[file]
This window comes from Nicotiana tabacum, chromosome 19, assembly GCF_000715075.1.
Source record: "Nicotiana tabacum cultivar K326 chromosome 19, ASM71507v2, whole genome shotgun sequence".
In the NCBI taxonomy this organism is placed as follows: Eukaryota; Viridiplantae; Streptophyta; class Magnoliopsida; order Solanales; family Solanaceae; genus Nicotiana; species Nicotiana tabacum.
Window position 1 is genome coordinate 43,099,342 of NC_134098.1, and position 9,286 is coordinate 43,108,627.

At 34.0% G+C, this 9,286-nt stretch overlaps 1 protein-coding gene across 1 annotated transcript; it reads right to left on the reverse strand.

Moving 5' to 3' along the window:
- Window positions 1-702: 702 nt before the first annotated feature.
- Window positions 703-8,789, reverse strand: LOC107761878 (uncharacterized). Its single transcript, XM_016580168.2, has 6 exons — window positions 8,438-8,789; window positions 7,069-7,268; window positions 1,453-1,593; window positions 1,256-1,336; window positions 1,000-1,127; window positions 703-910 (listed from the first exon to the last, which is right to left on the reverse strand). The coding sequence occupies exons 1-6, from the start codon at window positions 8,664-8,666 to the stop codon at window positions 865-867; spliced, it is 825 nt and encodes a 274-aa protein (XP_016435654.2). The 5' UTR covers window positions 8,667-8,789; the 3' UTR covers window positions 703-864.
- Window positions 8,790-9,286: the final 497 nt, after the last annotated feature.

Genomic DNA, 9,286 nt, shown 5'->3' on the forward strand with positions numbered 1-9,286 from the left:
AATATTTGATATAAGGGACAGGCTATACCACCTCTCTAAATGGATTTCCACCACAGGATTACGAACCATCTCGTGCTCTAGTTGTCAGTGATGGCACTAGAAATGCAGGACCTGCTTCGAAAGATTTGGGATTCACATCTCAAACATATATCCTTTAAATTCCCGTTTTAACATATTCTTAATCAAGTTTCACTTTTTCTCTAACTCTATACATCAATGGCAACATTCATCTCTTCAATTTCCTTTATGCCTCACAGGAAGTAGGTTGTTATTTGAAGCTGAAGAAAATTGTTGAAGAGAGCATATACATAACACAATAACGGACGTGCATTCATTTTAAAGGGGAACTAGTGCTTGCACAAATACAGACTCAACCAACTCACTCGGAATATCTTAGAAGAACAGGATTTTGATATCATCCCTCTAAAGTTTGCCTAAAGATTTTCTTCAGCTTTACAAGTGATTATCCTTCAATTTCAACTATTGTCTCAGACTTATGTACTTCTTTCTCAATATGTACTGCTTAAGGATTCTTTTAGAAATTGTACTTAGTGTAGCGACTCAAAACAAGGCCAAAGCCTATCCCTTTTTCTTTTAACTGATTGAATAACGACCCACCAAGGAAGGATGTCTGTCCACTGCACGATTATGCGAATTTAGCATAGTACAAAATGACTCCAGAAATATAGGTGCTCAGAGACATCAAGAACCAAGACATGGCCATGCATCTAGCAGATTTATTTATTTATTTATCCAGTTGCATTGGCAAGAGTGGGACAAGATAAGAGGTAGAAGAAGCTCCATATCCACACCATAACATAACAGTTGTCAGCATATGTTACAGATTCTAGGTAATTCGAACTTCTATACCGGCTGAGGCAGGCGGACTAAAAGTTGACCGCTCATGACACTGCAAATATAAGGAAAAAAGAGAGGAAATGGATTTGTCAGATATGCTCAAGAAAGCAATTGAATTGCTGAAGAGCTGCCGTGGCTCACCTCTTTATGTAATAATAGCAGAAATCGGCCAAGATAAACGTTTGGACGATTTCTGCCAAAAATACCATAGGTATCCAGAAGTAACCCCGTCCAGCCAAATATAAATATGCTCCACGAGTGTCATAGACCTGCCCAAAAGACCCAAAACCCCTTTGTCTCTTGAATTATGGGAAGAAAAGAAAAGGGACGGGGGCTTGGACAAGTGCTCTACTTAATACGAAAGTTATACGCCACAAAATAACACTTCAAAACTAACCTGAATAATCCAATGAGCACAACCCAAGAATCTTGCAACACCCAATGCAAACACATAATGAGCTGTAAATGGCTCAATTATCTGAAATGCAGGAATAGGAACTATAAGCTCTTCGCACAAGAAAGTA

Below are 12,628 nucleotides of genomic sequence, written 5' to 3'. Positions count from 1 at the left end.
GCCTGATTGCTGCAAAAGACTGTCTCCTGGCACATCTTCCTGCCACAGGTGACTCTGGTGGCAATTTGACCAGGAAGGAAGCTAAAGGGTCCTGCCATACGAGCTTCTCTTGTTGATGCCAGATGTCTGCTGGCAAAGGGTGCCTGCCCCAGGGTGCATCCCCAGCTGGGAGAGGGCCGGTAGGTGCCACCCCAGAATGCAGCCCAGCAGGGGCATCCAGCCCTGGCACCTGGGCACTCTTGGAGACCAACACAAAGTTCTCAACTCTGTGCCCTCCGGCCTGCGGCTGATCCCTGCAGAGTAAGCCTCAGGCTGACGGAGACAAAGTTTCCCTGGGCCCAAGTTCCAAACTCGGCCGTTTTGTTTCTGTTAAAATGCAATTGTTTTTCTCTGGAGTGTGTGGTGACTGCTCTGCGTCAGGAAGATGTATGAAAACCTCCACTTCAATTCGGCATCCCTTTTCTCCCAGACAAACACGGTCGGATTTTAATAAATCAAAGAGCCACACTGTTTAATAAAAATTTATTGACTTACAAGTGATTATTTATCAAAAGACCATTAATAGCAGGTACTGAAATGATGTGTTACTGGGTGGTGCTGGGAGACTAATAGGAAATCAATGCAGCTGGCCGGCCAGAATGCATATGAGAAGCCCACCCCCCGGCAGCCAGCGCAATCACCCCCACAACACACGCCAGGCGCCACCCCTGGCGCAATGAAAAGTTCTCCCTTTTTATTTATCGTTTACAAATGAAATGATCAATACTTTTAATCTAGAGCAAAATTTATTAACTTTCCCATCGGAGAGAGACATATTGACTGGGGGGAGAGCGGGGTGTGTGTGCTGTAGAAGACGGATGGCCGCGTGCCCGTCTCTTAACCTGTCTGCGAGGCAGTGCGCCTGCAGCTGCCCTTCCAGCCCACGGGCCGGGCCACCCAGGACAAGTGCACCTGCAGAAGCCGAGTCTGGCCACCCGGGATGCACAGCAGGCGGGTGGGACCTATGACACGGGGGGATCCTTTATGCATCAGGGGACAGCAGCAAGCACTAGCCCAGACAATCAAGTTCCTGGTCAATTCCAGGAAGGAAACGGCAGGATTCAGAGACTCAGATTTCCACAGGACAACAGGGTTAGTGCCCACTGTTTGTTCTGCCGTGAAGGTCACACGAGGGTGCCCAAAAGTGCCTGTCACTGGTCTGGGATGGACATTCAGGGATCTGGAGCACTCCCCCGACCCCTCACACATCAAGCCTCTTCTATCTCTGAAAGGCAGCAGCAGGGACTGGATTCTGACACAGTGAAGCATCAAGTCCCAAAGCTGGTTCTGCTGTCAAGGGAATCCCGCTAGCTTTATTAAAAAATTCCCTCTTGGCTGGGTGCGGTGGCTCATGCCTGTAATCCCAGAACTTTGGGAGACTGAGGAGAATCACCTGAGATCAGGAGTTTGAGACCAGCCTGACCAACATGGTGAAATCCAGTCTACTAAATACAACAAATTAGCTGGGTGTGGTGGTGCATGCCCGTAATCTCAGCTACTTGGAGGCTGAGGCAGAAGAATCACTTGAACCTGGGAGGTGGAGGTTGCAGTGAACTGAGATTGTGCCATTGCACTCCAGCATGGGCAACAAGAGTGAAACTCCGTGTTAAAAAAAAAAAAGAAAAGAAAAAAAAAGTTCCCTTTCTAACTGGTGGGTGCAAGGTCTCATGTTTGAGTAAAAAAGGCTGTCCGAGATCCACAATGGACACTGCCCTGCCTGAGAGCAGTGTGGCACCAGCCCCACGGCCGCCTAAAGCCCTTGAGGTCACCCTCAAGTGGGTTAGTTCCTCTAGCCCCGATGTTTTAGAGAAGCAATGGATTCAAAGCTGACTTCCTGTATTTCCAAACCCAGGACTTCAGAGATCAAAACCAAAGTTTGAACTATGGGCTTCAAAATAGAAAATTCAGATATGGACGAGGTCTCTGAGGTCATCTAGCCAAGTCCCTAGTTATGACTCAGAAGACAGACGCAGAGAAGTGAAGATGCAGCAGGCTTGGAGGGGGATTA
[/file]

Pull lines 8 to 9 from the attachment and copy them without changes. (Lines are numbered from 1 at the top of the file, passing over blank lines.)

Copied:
- Window positions 703-8,789, reverse strand: LOC107761878 (uncharacterized). Its single transcript, XM_016580168.2, has 6 exons — window positions 8,438-8,789; window positions 7,069-7,268; window positions 1,453-1,593; window positions 1,256-1,336; window positions 1,000-1,127; window positions 703-910 (listed from the first exon to the last, which is right to left on the reverse strand). The coding sequence occupies exons 1-6, from the start codon at window positions 8,664-8,666 to the stop codon at window positions 865-867; spliced, it is 825 nt and encodes a 274-aa protein (XP_016435654.2). The 5' UTR covers window positions 8,667-8,789; the 3' UTR covers window positions 703-864.
- Window positions 8,790-9,286: the final 497 nt, after the last annotated feature.